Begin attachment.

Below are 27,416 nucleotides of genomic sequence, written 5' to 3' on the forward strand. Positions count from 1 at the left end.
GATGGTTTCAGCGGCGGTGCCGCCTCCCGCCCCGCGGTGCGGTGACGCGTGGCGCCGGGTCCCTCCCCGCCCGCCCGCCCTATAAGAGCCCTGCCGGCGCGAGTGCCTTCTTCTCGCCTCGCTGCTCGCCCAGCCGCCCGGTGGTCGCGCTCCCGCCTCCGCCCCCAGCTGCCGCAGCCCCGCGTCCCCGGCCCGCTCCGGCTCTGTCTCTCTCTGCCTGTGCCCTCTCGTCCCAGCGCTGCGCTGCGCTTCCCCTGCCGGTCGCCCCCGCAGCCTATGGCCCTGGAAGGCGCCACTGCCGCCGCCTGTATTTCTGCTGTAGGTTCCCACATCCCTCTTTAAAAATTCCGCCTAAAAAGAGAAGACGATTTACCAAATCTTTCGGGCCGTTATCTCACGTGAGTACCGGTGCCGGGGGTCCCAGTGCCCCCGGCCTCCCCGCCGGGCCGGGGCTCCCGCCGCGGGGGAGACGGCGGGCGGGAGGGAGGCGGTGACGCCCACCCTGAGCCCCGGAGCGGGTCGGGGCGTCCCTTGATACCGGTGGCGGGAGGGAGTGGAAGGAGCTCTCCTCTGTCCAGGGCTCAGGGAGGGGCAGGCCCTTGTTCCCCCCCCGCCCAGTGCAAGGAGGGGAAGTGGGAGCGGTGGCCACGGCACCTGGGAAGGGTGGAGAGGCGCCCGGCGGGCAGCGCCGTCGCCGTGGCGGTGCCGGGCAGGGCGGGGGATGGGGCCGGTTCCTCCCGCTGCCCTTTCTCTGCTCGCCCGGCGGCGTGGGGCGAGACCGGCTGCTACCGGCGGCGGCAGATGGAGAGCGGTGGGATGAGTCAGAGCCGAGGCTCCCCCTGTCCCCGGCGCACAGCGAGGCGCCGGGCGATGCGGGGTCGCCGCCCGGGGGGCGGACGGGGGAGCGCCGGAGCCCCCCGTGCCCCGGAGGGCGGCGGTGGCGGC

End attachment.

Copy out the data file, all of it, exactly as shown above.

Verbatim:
Below are 27,416 nucleotides of genomic sequence, written 5' to 3' on the forward strand. Positions count from 1 at the left end.
GATGGTTTCAGCGGCGGTGCCGCCTCCCGCCCCGCGGTGCGGTGACGCGTGGCGCCGGGTCCCTCCCCGCCCGCCCGCCCTATAAGAGCCCTGCCGGCGCGAGTGCCTTCTTCTCGCCTCGCTGCTCGCCCAGCCGCCCGGTGGTCGCGCTCCCGCCTCCGCCCCCAGCTGCCGCAGCCCCGCGTCCCCGGCCCGCTCCGGCTCTGTCTCTCTCTGCCTGTGCCCTCTCGTCCCAGCGCTGCGCTGCGCTTCCCCTGCCGGTCGCCCCCGCAGCCTATGGCCCTGGAAGGCGCCACTGCCGCCGCCTGTATTTCTGCTGTAGGTTCCCACATCCCTCTTTAAAAATTCCGCCTAAAAAGAGAAGACGATTTACCAAATCTTTCGGGCCGTTATCTCACGTGAGTACCGGTGCCGGGGGTCCCAGTGCCCCCGGCCTCCCCGCCGGGCCGGGGCTCCCGCCGCGGGGGAGACGGCGGGCGGGAGGGAGGCGGTGACGCCCACCCTGAGCCCCGGAGCGGGTCGGGGCGTCCCTTGATACCGGTGGCGGGAGGGAGTGGAAGGAGCTCTCCTCTGTCCAGGGCTCAGGGAGGGGCAGGCCCTTGTTCCCCCCCCGCCCAGTGCAAGGAGGGGAAGTGGGAGCGGTGGCCACGGCACCTGGGAAGGGTGGAGAGGCGCCCGGCGGGCAGCGCCGTCGCCGTGGCGGTGCCGGGCAGGGCGGGGGATGGGGCCGGTTCCTCCCGCTGCCCTTTCTCTGCTCGCCCGGCGGCGTGGGGCGAGACCGGCTGCTACCGGCGGCGGCAGATGGAGAGCGGTGGGATGAGTCAGAGCCGAGGCTCCCCCTGTCCCCGGCGCACAGCGAGGCGCCGGGCGATGCGGGGTCGCCGCCCGGGGGGCGGACGGGGGAGCGCCGGAGCCCCCCGTGCCCCGGAGGGCGGCGGTGGCGGC